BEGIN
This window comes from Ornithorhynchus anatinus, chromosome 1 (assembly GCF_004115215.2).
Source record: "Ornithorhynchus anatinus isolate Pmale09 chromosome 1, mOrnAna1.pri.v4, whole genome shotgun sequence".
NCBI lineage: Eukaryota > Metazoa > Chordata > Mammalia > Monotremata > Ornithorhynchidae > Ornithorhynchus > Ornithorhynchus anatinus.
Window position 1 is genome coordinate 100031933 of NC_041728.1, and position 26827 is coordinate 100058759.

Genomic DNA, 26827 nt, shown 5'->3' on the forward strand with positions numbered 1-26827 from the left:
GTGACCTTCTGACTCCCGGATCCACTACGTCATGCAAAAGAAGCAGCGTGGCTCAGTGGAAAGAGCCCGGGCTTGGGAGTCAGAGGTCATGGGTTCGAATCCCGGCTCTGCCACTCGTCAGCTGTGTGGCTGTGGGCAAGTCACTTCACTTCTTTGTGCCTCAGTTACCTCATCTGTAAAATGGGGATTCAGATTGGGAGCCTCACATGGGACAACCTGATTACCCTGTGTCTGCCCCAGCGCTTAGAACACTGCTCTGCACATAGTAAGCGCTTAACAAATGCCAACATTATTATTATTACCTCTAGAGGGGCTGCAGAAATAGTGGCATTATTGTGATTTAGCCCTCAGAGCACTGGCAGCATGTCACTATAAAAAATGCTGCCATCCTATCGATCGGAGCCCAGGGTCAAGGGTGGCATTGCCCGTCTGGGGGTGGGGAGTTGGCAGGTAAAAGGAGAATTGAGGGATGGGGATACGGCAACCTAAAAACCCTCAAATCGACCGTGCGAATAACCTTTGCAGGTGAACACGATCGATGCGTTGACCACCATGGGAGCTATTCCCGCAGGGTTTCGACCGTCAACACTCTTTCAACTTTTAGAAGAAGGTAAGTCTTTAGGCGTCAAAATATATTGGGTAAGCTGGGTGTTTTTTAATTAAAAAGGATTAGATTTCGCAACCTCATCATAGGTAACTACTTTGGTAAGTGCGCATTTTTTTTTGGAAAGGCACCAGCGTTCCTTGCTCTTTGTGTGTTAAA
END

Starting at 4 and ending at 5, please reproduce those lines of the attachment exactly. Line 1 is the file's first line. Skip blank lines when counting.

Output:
Window position 1 is genome coordinate 100031933 of NC_041728.1, and position 26827 is coordinate 100058759.

Genomic DNA, 26827 nt, shown 5'->3' on the forward strand with positions numbered 1-26827 from the left: